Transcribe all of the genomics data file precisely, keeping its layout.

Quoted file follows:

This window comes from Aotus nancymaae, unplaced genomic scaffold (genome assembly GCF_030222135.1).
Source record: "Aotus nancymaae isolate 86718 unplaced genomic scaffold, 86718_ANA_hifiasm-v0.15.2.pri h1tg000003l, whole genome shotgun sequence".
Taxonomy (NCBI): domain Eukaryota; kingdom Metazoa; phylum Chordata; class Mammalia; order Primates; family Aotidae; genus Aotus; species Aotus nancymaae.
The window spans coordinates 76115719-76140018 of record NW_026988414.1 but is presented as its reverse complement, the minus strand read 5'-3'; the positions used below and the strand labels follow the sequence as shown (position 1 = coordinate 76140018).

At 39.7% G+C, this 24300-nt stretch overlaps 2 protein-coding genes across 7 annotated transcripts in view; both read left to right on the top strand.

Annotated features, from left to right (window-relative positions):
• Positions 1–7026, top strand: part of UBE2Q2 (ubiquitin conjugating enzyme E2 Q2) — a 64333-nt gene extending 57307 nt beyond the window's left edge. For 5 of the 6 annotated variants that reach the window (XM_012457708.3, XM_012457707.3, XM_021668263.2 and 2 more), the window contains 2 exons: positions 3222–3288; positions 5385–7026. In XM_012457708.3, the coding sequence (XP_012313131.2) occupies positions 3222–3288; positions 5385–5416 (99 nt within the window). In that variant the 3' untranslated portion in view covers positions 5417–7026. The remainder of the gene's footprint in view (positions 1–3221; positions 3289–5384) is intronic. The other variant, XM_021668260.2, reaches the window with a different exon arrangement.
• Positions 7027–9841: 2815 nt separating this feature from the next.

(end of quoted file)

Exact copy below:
This window comes from Aotus nancymaae, unplaced genomic scaffold (genome assembly GCF_030222135.1).
Source record: "Aotus nancymaae isolate 86718 unplaced genomic scaffold, 86718_ANA_hifiasm-v0.15.2.pri h1tg000003l, whole genome shotgun sequence".
Taxonomy (NCBI): domain Eukaryota; kingdom Metazoa; phylum Chordata; class Mammalia; order Primates; family Aotidae; genus Aotus; species Aotus nancymaae.
The window spans coordinates 76115719-76140018 of record NW_026988414.1 but is presented as its reverse complement, the minus strand read 5'-3'; the positions used below and the strand labels follow the sequence as shown (position 1 = coordinate 76140018).

At 39.7% G+C, this 24300-nt stretch overlaps 2 protein-coding genes across 7 annotated transcripts in view; both read left to right on the top strand.

Annotated features, from left to right (window-relative positions):
• Positions 1–7026, top strand: part of UBE2Q2 (ubiquitin conjugating enzyme E2 Q2) — a 64333-nt gene extending 57307 nt beyond the window's left edge. For 5 of the 6 annotated variants that reach the window (XM_012457708.3, XM_012457707.3, XM_021668263.2 and 2 more), the window contains 2 exons: positions 3222–3288; positions 5385–7026. In XM_012457708.3, the coding sequence (XP_012313131.2) occupies positions 3222–3288; positions 5385–5416 (99 nt within the window). In that variant the 3' untranslated portion in view covers positions 5417–7026. The remainder of the gene's footprint in view (positions 1–3221; positions 3289–5384) is intronic. The other variant, XM_021668260.2, reaches the window with a different exon arrangement.
• Positions 7027–9841: 2815 nt separating this feature from the next.